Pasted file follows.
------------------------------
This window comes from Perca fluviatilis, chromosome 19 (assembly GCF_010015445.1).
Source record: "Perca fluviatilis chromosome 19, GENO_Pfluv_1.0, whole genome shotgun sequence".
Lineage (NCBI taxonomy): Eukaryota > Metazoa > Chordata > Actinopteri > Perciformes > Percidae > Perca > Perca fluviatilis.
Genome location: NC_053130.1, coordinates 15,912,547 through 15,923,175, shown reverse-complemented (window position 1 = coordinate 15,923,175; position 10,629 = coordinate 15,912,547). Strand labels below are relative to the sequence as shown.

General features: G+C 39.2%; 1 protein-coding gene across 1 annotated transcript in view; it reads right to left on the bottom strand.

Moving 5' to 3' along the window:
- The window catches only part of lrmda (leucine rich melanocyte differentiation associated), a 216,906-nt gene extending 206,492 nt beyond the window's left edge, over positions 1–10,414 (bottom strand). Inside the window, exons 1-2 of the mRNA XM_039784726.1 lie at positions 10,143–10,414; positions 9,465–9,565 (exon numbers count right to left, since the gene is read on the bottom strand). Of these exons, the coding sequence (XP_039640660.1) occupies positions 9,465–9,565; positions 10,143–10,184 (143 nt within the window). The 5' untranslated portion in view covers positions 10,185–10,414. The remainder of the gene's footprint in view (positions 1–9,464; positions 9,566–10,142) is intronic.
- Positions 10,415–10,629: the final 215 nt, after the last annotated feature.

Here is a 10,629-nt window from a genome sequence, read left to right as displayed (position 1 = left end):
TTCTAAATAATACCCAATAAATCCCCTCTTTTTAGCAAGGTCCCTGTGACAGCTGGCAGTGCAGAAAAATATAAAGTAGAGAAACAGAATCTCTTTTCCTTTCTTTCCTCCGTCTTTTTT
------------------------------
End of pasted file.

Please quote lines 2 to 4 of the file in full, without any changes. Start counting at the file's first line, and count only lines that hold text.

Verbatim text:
Source record: "Perca fluviatilis chromosome 19, GENO_Pfluv_1.0, whole genome shotgun sequence".
Lineage (NCBI taxonomy): Eukaryota > Metazoa > Chordata > Actinopteri > Perciformes > Percidae > Perca > Perca fluviatilis.
Genome location: NC_053130.1, coordinates 15,912,547 through 15,923,175, shown reverse-complemented (window position 1 = coordinate 15,923,175; position 10,629 = coordinate 15,912,547). Strand labels below are relative to the sequence as shown.